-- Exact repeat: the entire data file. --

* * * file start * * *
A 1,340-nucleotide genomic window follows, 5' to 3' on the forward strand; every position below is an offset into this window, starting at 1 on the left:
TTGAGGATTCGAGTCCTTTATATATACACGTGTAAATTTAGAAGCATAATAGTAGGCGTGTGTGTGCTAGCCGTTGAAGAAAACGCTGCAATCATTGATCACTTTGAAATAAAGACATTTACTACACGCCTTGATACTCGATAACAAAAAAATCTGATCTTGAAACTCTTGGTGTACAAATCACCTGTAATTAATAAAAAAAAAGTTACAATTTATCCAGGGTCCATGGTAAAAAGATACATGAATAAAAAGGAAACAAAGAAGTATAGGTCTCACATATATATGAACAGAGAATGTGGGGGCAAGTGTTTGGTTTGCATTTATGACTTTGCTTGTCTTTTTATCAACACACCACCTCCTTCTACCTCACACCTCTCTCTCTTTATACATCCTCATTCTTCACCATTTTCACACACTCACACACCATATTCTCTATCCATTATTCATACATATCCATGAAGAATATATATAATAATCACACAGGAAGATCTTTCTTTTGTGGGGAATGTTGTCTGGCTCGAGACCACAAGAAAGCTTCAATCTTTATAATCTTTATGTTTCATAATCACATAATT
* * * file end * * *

A 1,340-nucleotide genomic window follows, 5' to 3' on the forward strand; every position below is an offset into this window, starting at 1 on the left:
TTGAGGATTCGAGTCCTTTATATATACACGTGTAAATTTAGAAGCATAATAGTAGGCGTGTGTGTGCTAGCCGTTGAAGAAAACGCTGCAATCATTGATCACTTTGAAATAAAGACATTTACTACACGCCTTGATACTCGATAACAAAAAAATCTGATCTTGAAACTCTTGGTGTACAAATCACCTGTAATTAATAAAAAAAAAGTTACAATTTATCCAGGGTCCATGGTAAAAAGATACATGAATAAAAAGGAAACAAAGAAGTATAGGTCTCACATATATATGAACAGAGAATGTGGGGGCAAGTGTTTGGTTTGCATTTATGACTTTGCTTGTCTTTTTATCAACACACCACCTCCTTCTACCTCACACCTCTCTCTCTTTATACATCCTCATTCTTCACCATTTTCACACACTCACACACCATATTCTCTATCCATTATTCATACATATCCATGAAGAATATATATAATAATCACACAGGAAGATCTTTCTTTTGTGGGGAATGTTGTCTGGCTCGAGACCACAAGAAAGCTTCAATCTTTATAATCTTTATGTTTCATAATCACATAATT